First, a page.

Lawrence D. Bobo
Originally published 03/14/2013
Lawrence D. Bobo is the W.E.B. Du Bois Professor of the Social Sciences at Harvard University. He is a contributing editor for The Root.(The Root) -- America is not yet done with the illness of racism, the electoral success of Barack Obama notwithstanding. Yet most white folks don't want to talk about or hear about race anymore. And a good many black folks fret that it is strategically wiser for us to let it alone for now.I am uncomfortable with both prescriptions. Some underlying maladies, to be sure, do heal on their own. Despite its modern subtlety and complexity, however, the current strain of racism infecting the U.S. is unlikely to be self-healing.
Originally published 01/23/2013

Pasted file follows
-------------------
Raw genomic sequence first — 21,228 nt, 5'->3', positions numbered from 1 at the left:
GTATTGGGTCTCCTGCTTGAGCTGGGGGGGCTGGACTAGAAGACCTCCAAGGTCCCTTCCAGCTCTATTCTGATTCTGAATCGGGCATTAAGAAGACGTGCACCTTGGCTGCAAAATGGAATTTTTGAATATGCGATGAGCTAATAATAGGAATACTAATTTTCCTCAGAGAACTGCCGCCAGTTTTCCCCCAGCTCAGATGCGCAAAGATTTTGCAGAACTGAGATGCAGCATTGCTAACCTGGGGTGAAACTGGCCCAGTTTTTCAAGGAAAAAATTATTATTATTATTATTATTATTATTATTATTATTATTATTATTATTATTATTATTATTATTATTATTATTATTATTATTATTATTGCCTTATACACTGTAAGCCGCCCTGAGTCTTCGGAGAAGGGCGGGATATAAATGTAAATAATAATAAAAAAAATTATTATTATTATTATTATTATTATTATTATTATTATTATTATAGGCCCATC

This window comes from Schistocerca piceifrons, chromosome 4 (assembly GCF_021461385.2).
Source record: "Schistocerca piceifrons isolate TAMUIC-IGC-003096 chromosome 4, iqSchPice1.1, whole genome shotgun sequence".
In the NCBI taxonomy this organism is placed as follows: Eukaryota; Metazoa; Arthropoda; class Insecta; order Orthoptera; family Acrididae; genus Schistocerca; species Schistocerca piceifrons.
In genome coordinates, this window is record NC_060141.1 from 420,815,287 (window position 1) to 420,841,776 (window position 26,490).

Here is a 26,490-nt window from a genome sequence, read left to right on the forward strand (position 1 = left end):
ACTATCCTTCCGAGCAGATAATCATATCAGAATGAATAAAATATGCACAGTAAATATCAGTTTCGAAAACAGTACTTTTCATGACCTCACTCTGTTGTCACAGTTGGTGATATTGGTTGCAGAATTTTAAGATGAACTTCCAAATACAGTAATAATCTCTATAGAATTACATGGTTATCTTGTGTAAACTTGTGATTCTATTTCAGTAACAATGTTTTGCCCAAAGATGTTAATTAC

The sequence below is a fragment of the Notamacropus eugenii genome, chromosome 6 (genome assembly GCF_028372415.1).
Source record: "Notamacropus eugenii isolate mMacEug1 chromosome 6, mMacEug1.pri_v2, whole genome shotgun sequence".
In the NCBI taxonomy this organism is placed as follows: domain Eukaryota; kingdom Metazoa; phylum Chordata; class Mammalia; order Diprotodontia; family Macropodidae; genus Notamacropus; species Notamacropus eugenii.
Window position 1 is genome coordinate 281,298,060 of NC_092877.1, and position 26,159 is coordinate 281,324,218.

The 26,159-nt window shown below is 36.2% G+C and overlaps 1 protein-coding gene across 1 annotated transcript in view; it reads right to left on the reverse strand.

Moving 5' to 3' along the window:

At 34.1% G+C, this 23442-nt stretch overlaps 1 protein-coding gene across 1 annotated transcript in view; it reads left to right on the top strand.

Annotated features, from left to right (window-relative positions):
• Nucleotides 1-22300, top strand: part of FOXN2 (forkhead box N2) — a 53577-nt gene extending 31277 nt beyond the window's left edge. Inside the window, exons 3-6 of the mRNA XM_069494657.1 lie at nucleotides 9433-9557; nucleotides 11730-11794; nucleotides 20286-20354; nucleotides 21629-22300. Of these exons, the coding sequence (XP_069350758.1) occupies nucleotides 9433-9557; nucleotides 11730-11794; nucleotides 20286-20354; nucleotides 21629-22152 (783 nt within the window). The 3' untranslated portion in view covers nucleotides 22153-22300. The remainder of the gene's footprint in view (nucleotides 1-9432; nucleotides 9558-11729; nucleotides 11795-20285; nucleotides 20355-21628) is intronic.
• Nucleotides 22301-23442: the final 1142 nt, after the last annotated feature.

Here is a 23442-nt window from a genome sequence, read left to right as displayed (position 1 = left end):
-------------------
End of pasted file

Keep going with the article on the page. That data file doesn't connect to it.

Lawrence D. Bobo is the W.E.B. Du Bois Professor of the Social Sciences at Harvard University. (The Root) -- Obama deserves very high but perhaps not superlative marks for his second inaugural address. It had more the character of an inside-the-park home run, not a grand slam. A 9 on my Olympic scorecard, not a full 10. Not a standout, A-plus effort, but certainly a quite solid A-minus. The speech will indeed be remembered, but probably not as one of his signature moments. In the same breath, let me say there is much that is clever and true and oh so right about this speech that is well worthy of praise.Why not an A? First, save for his declarations about confronting global warming, the speech was a little too oblique in naming the current great challenges before us. He rightly did not want to sound a partisan note. And he understandably did not launch into a list of coming policy goals. But the paralysis in Washington brought on by the politics of economic brinkmanship, of the "my way or the highway" negotiation and of anti-government ideological extremity could have been called out more squarely.